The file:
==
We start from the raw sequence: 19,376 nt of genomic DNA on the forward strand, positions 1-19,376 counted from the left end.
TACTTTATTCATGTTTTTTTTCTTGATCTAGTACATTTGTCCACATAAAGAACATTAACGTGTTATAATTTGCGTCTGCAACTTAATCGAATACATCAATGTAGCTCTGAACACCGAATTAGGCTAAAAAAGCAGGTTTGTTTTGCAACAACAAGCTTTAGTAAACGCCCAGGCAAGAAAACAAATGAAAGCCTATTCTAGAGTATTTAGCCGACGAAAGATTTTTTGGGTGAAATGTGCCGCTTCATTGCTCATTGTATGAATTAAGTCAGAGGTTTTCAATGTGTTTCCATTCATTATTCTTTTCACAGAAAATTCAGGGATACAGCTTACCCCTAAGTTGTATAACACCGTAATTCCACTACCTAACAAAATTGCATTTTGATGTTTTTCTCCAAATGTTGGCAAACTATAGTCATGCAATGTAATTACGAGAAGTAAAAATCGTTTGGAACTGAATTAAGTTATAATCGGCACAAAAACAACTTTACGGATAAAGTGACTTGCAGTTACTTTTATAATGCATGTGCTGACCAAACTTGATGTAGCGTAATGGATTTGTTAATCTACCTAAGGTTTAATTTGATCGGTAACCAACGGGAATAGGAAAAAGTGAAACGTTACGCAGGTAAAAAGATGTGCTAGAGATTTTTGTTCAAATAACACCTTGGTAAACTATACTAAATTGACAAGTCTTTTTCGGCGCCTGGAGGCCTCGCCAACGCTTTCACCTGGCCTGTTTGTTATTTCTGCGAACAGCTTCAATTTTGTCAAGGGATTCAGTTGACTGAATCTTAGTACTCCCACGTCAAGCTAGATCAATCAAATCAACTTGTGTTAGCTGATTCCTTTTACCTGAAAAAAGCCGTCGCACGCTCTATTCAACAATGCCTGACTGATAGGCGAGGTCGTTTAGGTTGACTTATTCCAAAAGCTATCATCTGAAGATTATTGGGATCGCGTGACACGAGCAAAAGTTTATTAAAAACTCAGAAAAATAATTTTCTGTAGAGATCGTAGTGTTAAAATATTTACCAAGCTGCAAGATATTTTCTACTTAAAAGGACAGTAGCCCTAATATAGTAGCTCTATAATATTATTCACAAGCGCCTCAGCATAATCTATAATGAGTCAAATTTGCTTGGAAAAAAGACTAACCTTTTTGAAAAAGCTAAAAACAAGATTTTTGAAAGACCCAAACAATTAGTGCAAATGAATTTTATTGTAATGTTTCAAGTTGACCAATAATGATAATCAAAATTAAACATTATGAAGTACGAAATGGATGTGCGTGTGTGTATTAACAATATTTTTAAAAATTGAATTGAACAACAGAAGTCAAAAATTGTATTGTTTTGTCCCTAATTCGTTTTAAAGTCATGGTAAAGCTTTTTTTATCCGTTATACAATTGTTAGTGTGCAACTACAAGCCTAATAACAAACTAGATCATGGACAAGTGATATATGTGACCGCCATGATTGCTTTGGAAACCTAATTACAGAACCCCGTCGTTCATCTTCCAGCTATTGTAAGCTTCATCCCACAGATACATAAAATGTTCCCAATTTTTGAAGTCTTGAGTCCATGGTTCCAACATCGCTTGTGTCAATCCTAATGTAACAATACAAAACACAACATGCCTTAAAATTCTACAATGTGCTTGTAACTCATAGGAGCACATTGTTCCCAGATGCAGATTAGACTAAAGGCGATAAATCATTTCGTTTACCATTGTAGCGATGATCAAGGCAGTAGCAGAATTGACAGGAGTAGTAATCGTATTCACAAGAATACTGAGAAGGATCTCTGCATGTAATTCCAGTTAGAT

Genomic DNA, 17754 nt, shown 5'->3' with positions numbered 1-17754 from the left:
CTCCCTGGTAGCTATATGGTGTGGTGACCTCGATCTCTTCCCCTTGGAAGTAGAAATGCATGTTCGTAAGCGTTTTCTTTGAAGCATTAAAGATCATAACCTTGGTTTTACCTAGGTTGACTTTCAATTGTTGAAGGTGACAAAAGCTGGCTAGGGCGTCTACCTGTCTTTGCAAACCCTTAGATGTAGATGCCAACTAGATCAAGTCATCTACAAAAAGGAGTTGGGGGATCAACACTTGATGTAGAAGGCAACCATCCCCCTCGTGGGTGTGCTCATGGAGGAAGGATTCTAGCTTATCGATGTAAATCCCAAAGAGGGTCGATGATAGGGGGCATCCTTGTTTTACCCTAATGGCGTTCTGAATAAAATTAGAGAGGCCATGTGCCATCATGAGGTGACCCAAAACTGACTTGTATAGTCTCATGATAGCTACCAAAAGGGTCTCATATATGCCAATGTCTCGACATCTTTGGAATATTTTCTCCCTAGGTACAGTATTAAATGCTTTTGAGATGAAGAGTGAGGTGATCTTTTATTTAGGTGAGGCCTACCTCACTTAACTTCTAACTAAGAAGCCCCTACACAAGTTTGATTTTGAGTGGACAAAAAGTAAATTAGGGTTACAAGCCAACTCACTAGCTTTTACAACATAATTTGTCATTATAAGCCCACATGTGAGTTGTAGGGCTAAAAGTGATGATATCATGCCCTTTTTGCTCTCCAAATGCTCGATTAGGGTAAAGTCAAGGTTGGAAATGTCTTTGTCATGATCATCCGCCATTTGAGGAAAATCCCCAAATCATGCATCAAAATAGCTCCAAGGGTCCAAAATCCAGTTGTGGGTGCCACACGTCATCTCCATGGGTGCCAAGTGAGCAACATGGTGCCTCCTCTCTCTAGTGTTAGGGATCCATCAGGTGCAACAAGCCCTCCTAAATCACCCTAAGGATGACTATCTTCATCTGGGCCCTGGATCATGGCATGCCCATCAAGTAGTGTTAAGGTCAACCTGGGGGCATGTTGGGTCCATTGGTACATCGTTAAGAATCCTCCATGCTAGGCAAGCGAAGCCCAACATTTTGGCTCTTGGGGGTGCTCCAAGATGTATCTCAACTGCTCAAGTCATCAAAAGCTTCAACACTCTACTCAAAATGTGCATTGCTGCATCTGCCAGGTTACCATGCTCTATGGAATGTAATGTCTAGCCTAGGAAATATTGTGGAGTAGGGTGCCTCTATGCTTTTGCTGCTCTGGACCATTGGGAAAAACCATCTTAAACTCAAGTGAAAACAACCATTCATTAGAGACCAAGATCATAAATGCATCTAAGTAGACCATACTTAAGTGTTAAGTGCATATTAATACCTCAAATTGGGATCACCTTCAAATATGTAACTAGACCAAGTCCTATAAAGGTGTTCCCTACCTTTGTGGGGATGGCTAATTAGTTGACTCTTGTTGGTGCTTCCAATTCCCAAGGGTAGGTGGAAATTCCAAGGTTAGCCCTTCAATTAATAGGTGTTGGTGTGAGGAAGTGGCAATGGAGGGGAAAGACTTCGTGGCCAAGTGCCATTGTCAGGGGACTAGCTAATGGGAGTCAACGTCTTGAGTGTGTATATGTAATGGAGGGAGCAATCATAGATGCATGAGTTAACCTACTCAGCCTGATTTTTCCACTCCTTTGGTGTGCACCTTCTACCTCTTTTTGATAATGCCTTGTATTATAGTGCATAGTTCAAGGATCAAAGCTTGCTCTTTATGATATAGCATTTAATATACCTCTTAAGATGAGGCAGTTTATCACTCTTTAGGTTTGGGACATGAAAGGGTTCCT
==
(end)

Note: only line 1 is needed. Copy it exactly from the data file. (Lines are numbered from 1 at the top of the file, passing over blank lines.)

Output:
We start from the raw sequence: 19,376 nt of genomic DNA on the forward strand, positions 1-19,376 counted from the left end.